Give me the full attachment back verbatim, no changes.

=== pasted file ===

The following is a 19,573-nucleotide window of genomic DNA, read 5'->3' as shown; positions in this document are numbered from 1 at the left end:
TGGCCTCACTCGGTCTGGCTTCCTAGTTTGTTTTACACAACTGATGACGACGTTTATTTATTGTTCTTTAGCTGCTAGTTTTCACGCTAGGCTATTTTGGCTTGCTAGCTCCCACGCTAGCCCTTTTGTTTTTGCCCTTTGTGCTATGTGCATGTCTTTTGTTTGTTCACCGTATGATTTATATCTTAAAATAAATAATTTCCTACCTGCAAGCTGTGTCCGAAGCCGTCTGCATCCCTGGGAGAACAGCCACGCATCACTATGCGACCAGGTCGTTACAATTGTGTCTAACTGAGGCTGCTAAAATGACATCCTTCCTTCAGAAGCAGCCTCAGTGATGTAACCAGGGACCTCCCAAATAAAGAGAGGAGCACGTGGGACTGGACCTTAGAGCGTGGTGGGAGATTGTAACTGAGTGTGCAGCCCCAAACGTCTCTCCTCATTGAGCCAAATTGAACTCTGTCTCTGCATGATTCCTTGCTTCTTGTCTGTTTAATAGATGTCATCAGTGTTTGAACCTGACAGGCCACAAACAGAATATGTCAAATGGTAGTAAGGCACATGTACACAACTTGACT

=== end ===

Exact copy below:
The following is a 19,573-nucleotide window of genomic DNA, read 5'->3' as shown; positions in this document are numbered from 1 at the left end:
TGGCCTCACTCGGTCTGGCTTCCTAGTTTGTTTTACACAACTGATGACGACGTTTATTTATTGTTCTTTAGCTGCTAGTTTTCACGCTAGGCTATTTTGGCTTGCTAGCTCCCACGCTAGCCCTTTTGTTTTTGCCCTTTGTGCTATGTGCATGTCTTTTGTTTGTTCACCGTATGATTTATATCTTAAAATAAATAATTTCCTACCTGCAAGCTGTGTCCGAAGCCGTCTGCATCCCTGGGAGAACAGCCACGCATCACTATGCGACCAGGTCGTTACAATTGTGTCTAACTGAGGCTGCTAAAATGACATCCTTCCTTCAGAAGCAGCCTCAGTGATGTAACCAGGGACCTCCCAAATAAAGAGAGGAGCACGTGGGACTGGACCTTAGAGCGTGGTGGGAGATTGTAACTGAGTGTGCAGCCCCAAACGTCTCTCCTCATTGAGCCAAATTGAACTCTGTCTCTGCATGATTCCTTGCTTCTTGTCTGTTTAATAGATGTCATCAGTGTTTGAACCTGACAGGCCACAAACAGAATATGTCAAATGGTAGTAAGGCACATGTACACAACTTGACT